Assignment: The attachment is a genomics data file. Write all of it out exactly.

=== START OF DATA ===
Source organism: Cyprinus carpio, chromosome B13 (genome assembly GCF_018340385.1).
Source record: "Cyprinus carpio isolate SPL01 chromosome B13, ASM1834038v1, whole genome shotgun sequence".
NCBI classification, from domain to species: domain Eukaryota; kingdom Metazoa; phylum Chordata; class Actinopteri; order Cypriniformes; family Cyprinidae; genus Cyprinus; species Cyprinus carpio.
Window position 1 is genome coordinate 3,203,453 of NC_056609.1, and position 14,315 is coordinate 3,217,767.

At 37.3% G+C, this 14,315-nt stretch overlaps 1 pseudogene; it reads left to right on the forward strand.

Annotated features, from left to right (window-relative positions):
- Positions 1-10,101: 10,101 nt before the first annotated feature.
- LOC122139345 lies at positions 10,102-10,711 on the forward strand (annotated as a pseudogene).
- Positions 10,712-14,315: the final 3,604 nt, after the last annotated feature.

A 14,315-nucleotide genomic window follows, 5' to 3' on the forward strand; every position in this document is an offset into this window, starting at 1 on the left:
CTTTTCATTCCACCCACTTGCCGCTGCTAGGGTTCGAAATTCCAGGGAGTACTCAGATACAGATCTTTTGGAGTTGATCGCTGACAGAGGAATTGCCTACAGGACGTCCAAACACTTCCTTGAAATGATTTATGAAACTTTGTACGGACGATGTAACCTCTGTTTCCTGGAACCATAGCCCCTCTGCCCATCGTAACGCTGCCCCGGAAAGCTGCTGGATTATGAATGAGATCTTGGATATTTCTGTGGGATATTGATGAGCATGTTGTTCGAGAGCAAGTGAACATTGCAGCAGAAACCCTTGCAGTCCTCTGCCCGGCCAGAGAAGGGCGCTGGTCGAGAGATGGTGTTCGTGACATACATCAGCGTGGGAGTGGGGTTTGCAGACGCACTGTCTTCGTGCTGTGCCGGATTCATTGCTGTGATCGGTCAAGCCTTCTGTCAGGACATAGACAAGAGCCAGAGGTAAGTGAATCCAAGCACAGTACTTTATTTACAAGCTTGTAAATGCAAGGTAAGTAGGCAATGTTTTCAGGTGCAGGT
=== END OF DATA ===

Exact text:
Source organism: Cyprinus carpio, chromosome B13 (genome assembly GCF_018340385.1).
Source record: "Cyprinus carpio isolate SPL01 chromosome B13, ASM1834038v1, whole genome shotgun sequence".
NCBI classification, from domain to species: domain Eukaryota; kingdom Metazoa; phylum Chordata; class Actinopteri; order Cypriniformes; family Cyprinidae; genus Cyprinus; species Cyprinus carpio.
Window position 1 is genome coordinate 3,203,453 of NC_056609.1, and position 14,315 is coordinate 3,217,767.

At 37.3% G+C, this 14,315-nt stretch overlaps 1 pseudogene; it reads left to right on the forward strand.

Annotated features, from left to right (window-relative positions):
- Positions 1-10,101: 10,101 nt before the first annotated feature.
- LOC122139345 lies at positions 10,102-10,711 on the forward strand (annotated as a pseudogene).
- Positions 10,712-14,315: the final 3,604 nt, after the last annotated feature.

A 14,315-nucleotide genomic window follows, 5' to 3' on the forward strand; every position in this document is an offset into this window, starting at 1 on the left:
CTTTTCATTCCACCCACTTGCCGCTGCTAGGGTTCGAAATTCCAGGGAGTACTCAGATACAGATCTTTTGGAGTTGATCGCTGACAGAGGAATTGCCTACAGGACGTCCAAACACTTCCTTGAAATGATTTATGAAACTTTGTACGGACGATGTAACCTCTGTTTCCTGGAACCATAGCCCCTCTGCCCATCGTAACGCTGCCCCGGAAAGCTGCTGGATTATGAATGAGATCTTGGATATTTCTGTGGGATATTGATGAGCATGTTGTTCGAGAGCAAGTGAACATTGCAGCAGAAACCCTTGCAGTCCTCTGCCCGGCCAGAGAAGGGCGCTGGTCGAGAGATGGTGTTCGTGACATACATCAGCGTGGGAGTGGGGTTTGCAGACGCACTGTCTTCGTGCTGTGCCGGATTCATTGCTGTGATCGGTCAAGCCTTCTGTCAGGACATAGACAAGAGCCAGAGGTAAGTGAATCCAAGCACAGTACTTTATTTACAAGCTTGTAAATGCAAGGTAAGTAGGCAATGTTTTCAGGTGCAGGT